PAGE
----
Saturday, March 31, 2012

For the Love of Plates

This post is for fellow food photographer Em Thomas, who confessed on Twitter that she is a "food prop junky."

Oh yes. I know exactly what she means. I never used to give two cents about the 'kitchenware' aisle until I started doing food photography. Now I can't pass up a Crate and Barrel or Williams-Sonoma without dropping a chunk of cash on some interesting glasses or some fancy flatware.

Unfortunately, dinnerware can be very expensive if you buy it at such places. That's why I try to check out places like Ross and TJ Maxx for some good bargains. I can usually score a set of plates for $3-4 a piece. CostPlus World Market usually has a sale bin, and I've gotten great deals on napkins and platemats that way.

I also check out the local thrift stores for funky or interesting items. Though that's a bit more of a crap shoot - and a lot of the stuff you see is just junk - if you are persistent, you can make some great finds. I found the black rectangular plate (below) for $0.99 at the local Salvation Army. Antique stores are another way to find 'vintage' items.

One down side of all this that you have to store all of these plates and glasses. I have an entire closet in my house devoted to nothing but dishes. And I have several drawers filled with silverware and napkins just for food photography. The photo below shows just a small portion of my 'collection'.

It can be a real problem. Ultimately going to have to move everything out to the garage just so that we have room to hang our clothes.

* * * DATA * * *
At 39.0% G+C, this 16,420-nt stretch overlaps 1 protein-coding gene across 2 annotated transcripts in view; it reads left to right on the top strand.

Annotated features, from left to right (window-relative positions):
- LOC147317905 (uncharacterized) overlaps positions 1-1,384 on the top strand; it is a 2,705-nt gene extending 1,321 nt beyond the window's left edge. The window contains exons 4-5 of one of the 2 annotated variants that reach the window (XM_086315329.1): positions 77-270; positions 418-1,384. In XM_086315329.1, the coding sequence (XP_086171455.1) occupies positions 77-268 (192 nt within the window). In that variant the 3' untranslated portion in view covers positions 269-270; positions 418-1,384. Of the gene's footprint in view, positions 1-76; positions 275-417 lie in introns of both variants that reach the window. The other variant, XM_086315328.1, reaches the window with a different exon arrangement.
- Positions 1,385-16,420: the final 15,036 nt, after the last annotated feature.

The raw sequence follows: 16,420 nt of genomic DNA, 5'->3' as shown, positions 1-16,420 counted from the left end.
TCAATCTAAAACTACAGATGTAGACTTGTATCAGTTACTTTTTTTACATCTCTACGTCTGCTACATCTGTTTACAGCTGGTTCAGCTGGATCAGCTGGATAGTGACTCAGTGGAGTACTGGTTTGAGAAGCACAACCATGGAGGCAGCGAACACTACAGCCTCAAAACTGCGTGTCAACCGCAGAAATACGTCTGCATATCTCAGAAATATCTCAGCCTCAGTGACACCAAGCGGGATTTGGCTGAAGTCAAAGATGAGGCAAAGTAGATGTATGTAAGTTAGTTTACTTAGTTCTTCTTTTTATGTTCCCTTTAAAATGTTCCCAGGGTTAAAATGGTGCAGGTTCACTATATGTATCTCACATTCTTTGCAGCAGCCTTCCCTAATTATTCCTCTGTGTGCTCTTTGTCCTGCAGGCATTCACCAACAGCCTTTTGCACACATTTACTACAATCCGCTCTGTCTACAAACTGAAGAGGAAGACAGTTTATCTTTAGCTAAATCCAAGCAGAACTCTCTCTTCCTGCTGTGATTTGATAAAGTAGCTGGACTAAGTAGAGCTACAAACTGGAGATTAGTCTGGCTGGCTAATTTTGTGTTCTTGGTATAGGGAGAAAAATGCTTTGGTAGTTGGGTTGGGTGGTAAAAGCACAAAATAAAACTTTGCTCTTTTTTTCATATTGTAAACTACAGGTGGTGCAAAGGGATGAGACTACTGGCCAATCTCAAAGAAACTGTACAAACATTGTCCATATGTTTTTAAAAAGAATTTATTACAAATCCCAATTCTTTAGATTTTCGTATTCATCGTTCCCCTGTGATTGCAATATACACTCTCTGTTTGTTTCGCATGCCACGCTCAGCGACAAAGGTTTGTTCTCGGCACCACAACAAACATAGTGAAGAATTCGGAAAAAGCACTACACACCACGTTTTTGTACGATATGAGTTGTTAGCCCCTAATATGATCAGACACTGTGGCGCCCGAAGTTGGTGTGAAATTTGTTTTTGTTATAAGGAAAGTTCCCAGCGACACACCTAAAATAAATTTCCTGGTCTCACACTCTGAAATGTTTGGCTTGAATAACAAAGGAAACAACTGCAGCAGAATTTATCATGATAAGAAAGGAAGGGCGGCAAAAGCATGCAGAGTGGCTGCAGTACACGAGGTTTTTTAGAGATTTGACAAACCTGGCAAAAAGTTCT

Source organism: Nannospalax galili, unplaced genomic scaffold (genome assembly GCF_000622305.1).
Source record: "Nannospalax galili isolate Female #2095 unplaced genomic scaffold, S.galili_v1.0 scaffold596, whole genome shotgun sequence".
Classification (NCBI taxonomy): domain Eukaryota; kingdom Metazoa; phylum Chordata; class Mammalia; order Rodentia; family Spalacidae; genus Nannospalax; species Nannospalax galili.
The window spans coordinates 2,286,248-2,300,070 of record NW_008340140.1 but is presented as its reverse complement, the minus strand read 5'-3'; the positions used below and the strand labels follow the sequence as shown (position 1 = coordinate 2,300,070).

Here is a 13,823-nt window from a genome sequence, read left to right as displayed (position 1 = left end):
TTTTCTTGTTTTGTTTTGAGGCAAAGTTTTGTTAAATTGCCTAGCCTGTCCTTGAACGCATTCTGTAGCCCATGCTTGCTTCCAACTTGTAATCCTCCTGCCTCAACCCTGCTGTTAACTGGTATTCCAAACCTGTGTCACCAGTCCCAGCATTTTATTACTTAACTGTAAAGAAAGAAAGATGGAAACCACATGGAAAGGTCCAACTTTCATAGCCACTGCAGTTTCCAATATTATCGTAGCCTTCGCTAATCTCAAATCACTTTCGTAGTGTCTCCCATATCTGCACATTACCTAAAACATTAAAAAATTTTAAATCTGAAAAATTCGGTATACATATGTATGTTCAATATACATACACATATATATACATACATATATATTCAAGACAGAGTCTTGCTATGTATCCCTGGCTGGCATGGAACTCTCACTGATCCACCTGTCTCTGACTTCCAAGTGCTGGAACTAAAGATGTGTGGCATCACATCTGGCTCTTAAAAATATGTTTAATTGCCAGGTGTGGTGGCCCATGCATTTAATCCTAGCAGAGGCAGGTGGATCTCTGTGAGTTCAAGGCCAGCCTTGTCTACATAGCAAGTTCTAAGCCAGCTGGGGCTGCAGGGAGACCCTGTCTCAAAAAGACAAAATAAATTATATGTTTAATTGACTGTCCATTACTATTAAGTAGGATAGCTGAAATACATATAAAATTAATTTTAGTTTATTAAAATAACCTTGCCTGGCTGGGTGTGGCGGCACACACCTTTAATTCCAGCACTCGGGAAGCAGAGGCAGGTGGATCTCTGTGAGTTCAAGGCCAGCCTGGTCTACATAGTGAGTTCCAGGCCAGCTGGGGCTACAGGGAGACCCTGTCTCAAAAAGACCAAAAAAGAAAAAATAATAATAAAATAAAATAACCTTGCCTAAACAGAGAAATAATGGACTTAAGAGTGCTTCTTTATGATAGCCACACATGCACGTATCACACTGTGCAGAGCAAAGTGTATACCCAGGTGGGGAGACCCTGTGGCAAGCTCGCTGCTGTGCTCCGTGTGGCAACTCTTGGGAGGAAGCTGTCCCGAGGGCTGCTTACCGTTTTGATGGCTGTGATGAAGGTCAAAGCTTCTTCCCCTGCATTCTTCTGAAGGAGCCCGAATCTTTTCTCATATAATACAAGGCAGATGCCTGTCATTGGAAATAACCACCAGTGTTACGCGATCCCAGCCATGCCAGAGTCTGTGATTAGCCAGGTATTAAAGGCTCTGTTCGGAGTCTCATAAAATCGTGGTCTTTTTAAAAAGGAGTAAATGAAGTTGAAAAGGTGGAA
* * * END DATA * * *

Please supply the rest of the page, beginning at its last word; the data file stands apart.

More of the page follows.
There is no end to the interesting colors, shapes, and sizes of plates and dishes and salt shakers and forks and sauce bowls and...

I guess that's part of the collecting 'problem'. There's always something new and different that would work just perfectly with this dish or that. One of the addicting things about collecting this stuff is that each item you get gives a different feel to the food that is placed in it.

Doing food photography has given me a real appreciation for the things we serve food in, and has made me a certified food prop junkie.

Tuesday, March 27, 2012

Shrimp Shoot

This weekend I had an assignment to shoot a variety of shrimp. I was given quite a bit of latitude as to the styling and presentation. The main direction was to focus on the product. "Viewers must know that this is a prawn image, not just an image of a recipe that uses prawns. We want simple, graphic, colorful and mouthwatering images."